Three-Quarters of U.S. Public School Spending Cuts Restored

Jan 19, 2018 by

California spending on education surged 10 percent from 2013-2015.

The 2008 recession may seem like a long time ago, hitting before Barack Obama began his presidency, but public elementary, middle and high schools around the country are still feeling the pinch from it. The good news is that the most recent federal data showed a significant upsurge in state and local education spending in the 2014-15 school year – one that, if it persists, could eventually restore four earlier years of deep budget cuts.

Last week, the National Center for Education Statistics (NCES), an arm of the U.S. Department of Education, reported that local, state and federal governments had collectively spent 2.8 percent more on public schools during the 2014-15 school year than in the previous year. Less than 3 percent might sound measly, but it’s an unusually large boost when you’re talking about more than $575 billion spread across 50 million kindergarten to 12th-grade students. And it was the second consecutive year of spending increases, following the first post-recessionary spending uptick of 1.2 percent during the 2013-14 school year.

After adjusting for inflation by counting everything in constant 2015 dollars, this means that three quarters of the education cuts accrued between 2009 and 2013 were restored by 2015. Education spending hit a high of $11,621 on average per student in 2008-09 before budget cuts kicked in, and sank to a low of $11,019 in 2012-13. During 2014-15, each student was educated on $11,454, on average.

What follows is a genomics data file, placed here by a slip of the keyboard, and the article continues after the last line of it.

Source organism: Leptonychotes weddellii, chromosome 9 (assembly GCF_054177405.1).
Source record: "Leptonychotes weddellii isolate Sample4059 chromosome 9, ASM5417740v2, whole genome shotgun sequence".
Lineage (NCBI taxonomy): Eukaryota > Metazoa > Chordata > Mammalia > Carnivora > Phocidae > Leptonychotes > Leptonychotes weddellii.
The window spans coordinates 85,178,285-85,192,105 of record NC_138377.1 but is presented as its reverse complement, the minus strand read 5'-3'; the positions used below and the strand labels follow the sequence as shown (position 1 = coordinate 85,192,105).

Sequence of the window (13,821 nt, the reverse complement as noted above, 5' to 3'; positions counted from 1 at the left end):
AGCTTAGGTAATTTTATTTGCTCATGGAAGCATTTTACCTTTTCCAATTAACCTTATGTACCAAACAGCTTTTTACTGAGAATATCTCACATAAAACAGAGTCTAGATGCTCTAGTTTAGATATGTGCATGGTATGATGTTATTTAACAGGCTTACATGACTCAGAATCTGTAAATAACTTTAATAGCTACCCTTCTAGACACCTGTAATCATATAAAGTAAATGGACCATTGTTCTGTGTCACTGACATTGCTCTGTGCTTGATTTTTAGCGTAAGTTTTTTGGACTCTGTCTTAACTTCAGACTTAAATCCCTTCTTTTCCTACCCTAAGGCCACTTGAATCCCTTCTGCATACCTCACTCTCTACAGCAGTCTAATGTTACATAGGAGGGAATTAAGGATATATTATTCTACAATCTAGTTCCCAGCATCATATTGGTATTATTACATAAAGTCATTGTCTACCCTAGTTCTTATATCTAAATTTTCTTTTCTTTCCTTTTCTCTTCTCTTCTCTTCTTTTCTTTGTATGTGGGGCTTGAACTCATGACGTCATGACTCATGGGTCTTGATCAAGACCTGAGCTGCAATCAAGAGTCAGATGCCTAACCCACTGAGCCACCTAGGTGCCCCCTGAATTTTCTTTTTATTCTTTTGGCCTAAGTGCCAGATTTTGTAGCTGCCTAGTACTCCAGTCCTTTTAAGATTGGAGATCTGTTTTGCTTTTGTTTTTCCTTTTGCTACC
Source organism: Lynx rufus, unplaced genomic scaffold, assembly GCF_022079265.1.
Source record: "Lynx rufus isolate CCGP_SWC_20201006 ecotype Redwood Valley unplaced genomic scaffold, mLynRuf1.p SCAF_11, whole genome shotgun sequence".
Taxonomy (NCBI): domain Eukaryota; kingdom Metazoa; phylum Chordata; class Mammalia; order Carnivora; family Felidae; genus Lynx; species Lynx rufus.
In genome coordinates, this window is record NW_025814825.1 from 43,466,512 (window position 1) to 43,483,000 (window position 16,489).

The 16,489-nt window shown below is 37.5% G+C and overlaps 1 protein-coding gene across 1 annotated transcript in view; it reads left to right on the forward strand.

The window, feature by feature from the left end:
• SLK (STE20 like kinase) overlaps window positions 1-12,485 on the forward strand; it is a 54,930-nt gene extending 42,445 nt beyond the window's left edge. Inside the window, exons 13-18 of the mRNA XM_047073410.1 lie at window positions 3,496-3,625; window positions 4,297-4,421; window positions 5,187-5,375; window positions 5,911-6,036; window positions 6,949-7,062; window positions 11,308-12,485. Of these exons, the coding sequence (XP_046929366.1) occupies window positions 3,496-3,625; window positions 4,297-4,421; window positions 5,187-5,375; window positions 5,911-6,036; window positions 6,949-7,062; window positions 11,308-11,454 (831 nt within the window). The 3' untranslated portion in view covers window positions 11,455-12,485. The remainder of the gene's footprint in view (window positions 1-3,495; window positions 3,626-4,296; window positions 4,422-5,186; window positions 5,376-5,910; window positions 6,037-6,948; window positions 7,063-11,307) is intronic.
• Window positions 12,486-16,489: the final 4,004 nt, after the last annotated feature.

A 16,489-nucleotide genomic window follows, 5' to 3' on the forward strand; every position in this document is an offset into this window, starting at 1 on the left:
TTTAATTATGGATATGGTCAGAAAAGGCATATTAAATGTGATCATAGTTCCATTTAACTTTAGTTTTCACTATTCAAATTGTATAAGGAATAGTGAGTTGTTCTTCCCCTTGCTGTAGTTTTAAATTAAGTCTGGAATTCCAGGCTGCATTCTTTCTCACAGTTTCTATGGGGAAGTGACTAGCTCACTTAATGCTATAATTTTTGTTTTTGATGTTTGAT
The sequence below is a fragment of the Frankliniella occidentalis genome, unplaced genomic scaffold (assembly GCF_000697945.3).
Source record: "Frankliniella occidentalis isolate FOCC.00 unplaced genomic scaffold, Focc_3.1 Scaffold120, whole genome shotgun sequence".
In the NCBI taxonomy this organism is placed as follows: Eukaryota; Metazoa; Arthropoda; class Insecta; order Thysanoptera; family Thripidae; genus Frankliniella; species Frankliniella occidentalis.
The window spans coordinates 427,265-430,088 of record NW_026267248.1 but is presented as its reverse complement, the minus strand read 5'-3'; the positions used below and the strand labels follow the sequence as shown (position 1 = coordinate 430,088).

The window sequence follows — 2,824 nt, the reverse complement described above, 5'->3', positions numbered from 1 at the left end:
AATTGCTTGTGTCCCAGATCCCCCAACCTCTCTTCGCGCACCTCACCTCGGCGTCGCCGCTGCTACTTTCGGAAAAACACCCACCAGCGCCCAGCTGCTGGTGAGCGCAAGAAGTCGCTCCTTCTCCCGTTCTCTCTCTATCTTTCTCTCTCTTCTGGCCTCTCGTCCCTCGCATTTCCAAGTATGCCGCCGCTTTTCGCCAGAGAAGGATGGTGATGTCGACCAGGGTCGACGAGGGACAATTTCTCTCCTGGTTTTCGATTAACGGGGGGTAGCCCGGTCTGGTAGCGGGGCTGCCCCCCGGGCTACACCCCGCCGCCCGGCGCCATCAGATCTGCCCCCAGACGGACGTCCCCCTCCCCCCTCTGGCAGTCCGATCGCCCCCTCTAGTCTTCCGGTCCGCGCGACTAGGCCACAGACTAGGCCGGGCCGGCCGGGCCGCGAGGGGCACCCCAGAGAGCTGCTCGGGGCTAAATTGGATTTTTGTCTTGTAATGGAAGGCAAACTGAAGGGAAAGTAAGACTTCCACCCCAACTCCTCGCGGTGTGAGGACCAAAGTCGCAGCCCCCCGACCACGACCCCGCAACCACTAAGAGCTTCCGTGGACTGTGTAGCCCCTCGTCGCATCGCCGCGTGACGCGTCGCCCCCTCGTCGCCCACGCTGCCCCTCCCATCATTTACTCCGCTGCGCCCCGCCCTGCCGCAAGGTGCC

A majority of recessionary budget cuts to education have been restored.

A majority of recessionary budget cuts to education have been restored. (National Center for Education Statistics, National Spending for Public Schools Increases for Second Consecutive Year in School Year 2014-15)

Federal spending, which accounts for less than 10 percent of public school funding, was virtually flat. Nearly all the new money came from local and state coffers, as property tax and state income tax receipts rose.

That means the spending increases are being felt unevenly around the country, atop uneven levels of education spending to begin with, ranging from a low of less than $7,000 per student in Utah to a high of more than $20,000 in New York.

The increases, however welcome, may also be increasing educational inequality in some states. That’s because many states primarily fund schools through local property taxes. As house prices have recovered more strongly in well-to-do neighborhoods than in poorer ones, that’s aided rich school districts more. However, state budgets have grown at the same time, and some states have specifically targeted funds to needier schools. How this all shakes out, and whether spending inequality is widening or narrowing during the economic recovery, will be known later this year when the NCES releases its annual report on school district finances.

continue: Three-Quarters of U.S. Public School Spending Cuts Restored | Best States | US News

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